Dallas responded with easy cheerfulness.

The stops following their short lunch were made in such quick succession that he was left more than a little bemused. At each halt Troy introduced him casually as "Cameron—my sparring partner." She never explained the somewhat cryptic introduction, and, although Dallas garnered more than a few curious looks, he began to realize that no one who knew Troy was very much surprised by anything she said or did.

Later the Porsche visited three private homes, where Troy briskly discussed security systems with three clearly fascinated and very wealthy men, then made the rounds of several businesses where systems had already been installed. Dallas quickly discovered that Troy was highly respected in her profession, her advice immediately accepted as the word of an expert.

Carefully and silently gathering information from words dropped here and there and from what he saw, Dallas began adding pieces to the puzzle of Troy Bennett.

Like a chameleon she blended in perfectly with her surroundings—whatever they might be. She discussed electronics with and swore fluently and amiably at electricians, spoke patiently to children without talking down to them, dealt confidently with businessmen on an equal footing. She hurled the Porsche around town as if it were a guided missile.

There were several references made as to the whereabouts of Jamie and more than one mention of an upcoming charity event in which Troy was apparently to participate. There was also a clue that Troy's business was called TB Security and was run out of her home.

Between stops Dallas clutched the dashboard and tried to keep his eyes off the dizzily passing scenery. "TB Security?" he asked once, wondering if it stood for her name and nothing else.

Troy threw him a bland look that made him acutely uneasy, especially since it took her eyes off the road, and explained politely, "Teddy Bear."

"Teddy Bear," he repeated faintly.

"Uh-huh. A security blanket—like that."


"I wanted to call it B and E Security, or Nickel to Dime Security. You know, B and E for breaking and entering, and Nickel to Dime for the time one generally gets for breaking and entering. Five to ten years."

"Oh, Lord," Dallas said.

"Mmm. That's what Jamie said. So I decided not."

Dallas made a sudden decision and knowingly took his life in his hands—or rather in hers, he thought—by chancing one probing question. "You can tell me it's none of my business, but—who's Jamie?"

"James Riley."

Dallas silently counted to ten. "I know. But who is he?"

She didn't look at him. "A very dear friend."

"I see."

"I doubt it," Troy murmured as she hurled the Porsche around a turn.

Deciding to leave the potentially explosive subject alone, Dallas mentally added up his list of things they had in common. He meant to prove to Troy that they had a solid basis aside from chemistry on which to build a lasting relationship.

Although now considered a businessman, Dallas had founded his own company on expertise in electronics; they had that in common. A casual word from one of her clients had told him that she was a licensed pilot; they had that in common. The Porsche told him they both favored small, powerful sports cars. They both knew, understood, and loved art. They both liked children.

It was a good list. Couples had passed their silver wedding anniversaries having less than that in common, Dallas thought.

But. . .

He had called her a thief, and that one word was standing between them. He didn't believe that she was a thief—if he ever had in the beginning. But he had called her a thief, and that could never be taken back. Of course, he could tell her that he didn't think that now. But she wouldn't believe him.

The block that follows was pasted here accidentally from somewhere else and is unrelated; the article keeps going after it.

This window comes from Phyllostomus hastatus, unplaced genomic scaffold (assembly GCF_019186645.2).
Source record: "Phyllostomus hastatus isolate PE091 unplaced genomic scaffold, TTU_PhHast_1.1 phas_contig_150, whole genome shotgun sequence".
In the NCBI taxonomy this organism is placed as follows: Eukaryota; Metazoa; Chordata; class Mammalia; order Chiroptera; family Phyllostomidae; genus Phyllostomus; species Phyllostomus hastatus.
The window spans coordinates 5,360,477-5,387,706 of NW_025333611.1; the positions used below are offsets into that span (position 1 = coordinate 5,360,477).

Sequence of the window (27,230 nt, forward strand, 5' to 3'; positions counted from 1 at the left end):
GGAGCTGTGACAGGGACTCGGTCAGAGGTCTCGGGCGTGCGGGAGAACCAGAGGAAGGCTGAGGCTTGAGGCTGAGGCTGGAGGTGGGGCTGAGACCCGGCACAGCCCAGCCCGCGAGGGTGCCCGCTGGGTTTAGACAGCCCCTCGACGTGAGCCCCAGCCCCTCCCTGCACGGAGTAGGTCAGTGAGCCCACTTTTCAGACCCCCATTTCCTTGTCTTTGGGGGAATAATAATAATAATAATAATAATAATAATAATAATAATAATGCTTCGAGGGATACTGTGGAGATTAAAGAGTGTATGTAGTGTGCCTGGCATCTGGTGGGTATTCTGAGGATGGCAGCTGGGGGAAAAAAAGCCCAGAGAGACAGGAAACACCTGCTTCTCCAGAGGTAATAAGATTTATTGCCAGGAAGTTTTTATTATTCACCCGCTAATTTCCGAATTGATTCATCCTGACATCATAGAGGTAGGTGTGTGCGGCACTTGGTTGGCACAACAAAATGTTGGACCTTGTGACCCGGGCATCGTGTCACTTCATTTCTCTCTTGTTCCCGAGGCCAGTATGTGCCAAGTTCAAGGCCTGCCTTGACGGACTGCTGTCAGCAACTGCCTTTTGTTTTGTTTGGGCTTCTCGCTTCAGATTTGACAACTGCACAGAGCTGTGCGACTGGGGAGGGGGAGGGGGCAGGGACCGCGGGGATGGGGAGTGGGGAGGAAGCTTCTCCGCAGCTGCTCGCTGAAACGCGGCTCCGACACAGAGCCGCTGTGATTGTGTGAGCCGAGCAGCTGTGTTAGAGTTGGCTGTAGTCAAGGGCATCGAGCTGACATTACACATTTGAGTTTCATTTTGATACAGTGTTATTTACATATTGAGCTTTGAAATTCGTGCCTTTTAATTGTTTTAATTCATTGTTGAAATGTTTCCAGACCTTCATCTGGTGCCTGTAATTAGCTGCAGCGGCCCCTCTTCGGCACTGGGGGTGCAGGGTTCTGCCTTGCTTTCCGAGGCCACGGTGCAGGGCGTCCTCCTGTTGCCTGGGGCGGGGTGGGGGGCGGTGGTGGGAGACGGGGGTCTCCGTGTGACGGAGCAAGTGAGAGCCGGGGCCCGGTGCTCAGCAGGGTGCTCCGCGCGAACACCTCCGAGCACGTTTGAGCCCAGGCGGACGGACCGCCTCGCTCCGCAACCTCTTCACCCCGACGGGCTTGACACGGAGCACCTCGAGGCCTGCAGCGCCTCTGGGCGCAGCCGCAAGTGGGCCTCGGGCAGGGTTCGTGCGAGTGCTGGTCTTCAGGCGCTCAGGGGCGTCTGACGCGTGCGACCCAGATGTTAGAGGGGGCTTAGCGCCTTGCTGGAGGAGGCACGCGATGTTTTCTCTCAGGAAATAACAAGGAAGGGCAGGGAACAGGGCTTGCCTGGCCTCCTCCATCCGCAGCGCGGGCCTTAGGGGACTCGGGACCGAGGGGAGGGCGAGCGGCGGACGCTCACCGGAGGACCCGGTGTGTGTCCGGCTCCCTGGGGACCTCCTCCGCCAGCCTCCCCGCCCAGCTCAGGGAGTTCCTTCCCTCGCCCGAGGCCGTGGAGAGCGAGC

How to convince her . . . ?

The last stop of the afternoon was at an auditorium, where Tom Elliot was waiting with his band.

Dallas was a sensible man. Usually. The green-eyed monster didn't trouble him. Usually. And he was well aware of the hazards of holding a stick of dynamite in one hand and a lighted match in the other.


"Is he another friend?" Dallas muttered as they walked down the dim aisle toward the lighted stage and the noisy confusion there.

Troy stopped. She turned slowly and looked up at him. "He is."

Unable to read her changing eyes and changing mood, and unable to stop the words and emotions rising in him, Dallas pressed on. "And is he the reason you were hung over this morning?"

She crossed her arms over her breasts. "No. He was the instrument, I suppose you could say. Not the reason." Her voice was very even.

"Maybe I shouldn't have said good night so early," Dallas said tightly.

"When I want a watchdog, I'll buy a Doberman."


"You're pushing, Cameron. And it stops right here. Or everything stops . . . right here."

His eyes adjusting to the dimness, Dallas looked down into her glittering green ones. She'll never be able to hide her anger from me, he thought, and didn't know if that would turn out to be good or bad. He looked toward the stage, where the blond, handsome, very famous and charming man was cheerfully ribbing his pianist. Then he looked back down at Troy.

"I've never been jealous before," he said quietly.

Troy felt her heart jump suddenly. Oh, damn the man! Why hadn't he done what nine out of ten men would have done—exploded? Why did he have to admit jealousy openly in a quiet and rueful tone that left her without the weapon of anger?

She hadn't meant to explain anything, but Troy was not surprised to hear her voice saying flatly, "If I'd wanted to get involved with Tommy, I would have done so years ago. He's a friend. I have lots of friends."

Dallas looked down at her for a long, silent moment. Then his hands lifted to rest on her shoulders, lightly, tentatively, as though he half expected her to shrug the touch away. "Troy. . ."He shook his head slightly. "It wouldn't bother me so much if you'd just meet me halfway."

"I don't know what you're talking about."